ANDREW MALCOLM: What Trump’s attack on Syria did – and did not – do.
Trump campaigned against U.S. military being a global policeman. This single strike doesn’t mean that’s changed. His justification was based on the paramount importance of U.S. national security.
“It is in the vital national security interest of the United States,” Trump said, “to prevent and deter the spread and use of deadly chemical weapons….Years of previous attempts at changing Assad’s behavior have all failed, and failed very dramatically. As a result, the refugee crisis continues to deepen and the region continues to destabilize, threatening the United States and its allies.”
It does mean, however, that America’s allies, especially Sunni Arab states like Jordan and Saudi Arabia that were awaiting U.S. leadership, are encouraged. The Saudis have even offered troops to fight ISIS.
It does mean that bad actors such as Syria, Iran, Russia and even loopy North Korea must now factor in Trump’s proven willingness to exercise American clout when he perceives a national security threat.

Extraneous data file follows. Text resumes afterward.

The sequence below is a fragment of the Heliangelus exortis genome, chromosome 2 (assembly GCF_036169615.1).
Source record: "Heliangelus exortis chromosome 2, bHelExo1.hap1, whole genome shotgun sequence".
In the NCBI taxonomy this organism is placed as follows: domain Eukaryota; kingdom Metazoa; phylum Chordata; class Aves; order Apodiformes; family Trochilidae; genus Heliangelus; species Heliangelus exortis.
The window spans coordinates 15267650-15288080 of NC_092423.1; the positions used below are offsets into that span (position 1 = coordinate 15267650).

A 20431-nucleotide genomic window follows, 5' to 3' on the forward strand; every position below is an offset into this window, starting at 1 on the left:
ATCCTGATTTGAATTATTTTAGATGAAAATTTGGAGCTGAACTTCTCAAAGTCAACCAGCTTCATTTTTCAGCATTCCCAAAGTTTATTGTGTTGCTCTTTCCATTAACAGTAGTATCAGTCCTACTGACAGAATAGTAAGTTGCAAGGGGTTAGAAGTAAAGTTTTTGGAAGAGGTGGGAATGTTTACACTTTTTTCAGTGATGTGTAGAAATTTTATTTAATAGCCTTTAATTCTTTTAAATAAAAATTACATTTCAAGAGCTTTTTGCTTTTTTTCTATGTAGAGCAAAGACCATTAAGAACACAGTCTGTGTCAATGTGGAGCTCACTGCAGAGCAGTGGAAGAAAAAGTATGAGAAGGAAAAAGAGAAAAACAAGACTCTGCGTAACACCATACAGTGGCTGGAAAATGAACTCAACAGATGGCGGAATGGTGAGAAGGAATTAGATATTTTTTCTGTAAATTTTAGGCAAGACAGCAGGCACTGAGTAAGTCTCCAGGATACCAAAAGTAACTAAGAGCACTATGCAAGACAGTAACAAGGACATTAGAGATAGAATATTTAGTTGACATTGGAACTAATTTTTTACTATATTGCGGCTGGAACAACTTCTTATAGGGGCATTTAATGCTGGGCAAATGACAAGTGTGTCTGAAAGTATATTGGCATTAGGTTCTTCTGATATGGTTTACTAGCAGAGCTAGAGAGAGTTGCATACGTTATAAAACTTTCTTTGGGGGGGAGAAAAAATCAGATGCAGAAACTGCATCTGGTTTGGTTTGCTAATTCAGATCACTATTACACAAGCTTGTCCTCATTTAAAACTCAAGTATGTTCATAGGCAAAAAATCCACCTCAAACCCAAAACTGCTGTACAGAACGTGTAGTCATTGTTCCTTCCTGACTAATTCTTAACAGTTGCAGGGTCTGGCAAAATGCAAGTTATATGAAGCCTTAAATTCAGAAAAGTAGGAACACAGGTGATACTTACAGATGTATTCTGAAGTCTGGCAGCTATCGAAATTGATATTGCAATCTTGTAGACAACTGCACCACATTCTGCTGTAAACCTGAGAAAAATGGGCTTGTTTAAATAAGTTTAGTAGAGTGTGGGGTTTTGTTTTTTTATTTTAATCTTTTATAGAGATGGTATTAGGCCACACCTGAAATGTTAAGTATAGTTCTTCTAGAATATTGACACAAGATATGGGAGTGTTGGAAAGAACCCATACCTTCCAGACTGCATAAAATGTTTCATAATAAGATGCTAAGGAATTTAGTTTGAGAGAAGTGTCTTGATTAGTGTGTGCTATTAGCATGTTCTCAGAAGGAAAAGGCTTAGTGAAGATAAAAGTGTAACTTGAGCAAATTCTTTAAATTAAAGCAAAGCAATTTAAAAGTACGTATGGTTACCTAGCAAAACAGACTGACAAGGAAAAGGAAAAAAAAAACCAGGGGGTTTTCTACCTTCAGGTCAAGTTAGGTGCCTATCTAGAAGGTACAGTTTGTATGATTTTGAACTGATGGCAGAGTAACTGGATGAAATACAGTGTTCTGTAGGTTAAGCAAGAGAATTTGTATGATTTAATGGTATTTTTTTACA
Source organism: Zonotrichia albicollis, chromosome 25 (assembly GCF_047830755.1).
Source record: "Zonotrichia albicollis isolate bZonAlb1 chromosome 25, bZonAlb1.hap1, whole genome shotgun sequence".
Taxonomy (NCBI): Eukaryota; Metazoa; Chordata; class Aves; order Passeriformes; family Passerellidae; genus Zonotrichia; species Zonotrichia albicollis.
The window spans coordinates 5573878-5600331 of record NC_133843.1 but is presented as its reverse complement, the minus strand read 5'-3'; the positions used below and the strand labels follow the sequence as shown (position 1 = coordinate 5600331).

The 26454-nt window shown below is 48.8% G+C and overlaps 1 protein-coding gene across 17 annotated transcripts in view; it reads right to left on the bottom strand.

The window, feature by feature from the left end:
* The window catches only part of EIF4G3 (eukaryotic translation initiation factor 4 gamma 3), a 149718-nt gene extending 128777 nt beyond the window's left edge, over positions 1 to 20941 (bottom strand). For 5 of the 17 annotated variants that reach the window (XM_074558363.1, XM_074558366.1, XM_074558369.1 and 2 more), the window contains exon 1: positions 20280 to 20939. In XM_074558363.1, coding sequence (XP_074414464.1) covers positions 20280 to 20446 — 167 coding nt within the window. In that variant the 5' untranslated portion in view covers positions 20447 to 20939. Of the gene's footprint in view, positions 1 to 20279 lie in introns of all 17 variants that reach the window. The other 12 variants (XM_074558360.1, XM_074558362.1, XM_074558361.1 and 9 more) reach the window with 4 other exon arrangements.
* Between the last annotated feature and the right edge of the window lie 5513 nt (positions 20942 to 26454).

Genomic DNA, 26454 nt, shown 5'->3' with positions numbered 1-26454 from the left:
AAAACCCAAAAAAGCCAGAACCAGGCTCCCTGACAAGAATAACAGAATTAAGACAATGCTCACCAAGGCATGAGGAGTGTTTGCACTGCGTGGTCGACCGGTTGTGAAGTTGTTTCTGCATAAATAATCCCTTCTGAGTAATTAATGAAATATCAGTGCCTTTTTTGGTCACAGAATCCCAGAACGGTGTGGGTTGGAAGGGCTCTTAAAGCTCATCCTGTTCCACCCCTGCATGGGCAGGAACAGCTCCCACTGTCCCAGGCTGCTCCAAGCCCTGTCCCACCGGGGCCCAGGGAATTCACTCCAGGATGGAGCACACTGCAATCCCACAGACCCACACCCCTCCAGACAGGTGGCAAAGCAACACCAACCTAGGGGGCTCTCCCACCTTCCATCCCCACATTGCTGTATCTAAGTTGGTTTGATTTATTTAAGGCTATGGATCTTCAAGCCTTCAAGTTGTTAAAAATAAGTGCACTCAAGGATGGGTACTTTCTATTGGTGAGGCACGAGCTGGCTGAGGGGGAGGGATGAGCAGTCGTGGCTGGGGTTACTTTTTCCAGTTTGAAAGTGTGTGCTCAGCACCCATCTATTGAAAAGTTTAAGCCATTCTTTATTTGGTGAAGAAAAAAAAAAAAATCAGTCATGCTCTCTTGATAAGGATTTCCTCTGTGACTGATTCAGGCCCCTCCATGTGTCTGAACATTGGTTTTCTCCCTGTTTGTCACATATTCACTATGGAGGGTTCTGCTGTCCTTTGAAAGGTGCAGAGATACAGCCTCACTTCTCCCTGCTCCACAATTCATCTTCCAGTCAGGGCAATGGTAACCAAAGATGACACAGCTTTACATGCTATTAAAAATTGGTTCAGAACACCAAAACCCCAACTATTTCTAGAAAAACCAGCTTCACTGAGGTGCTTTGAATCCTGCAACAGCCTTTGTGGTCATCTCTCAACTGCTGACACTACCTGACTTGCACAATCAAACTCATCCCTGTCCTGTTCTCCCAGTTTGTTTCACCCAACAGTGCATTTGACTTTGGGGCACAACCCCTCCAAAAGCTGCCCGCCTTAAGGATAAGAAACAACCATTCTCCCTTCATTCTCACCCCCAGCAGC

After the Sarin gas attack with photos of babies gasping for air, Trump acted swiftly and decisively. But not as critics fretted last year, wildly. He could have attacked all six Syrian airfields. He could have ordered Special Forces to simultaneously move in eastern Syria.
Instead, Trump targeted only the specific airfield that launched the gas attack. It was a measured response. No new ground troops. Not even pilots risking capture.
“Measured responses” don’t win wars, but that’s beside the point. The message was sent that the use of chemical weapons won’t be tolerated, but not sent strongly enough to kill Assad and turn Syria into another Libya.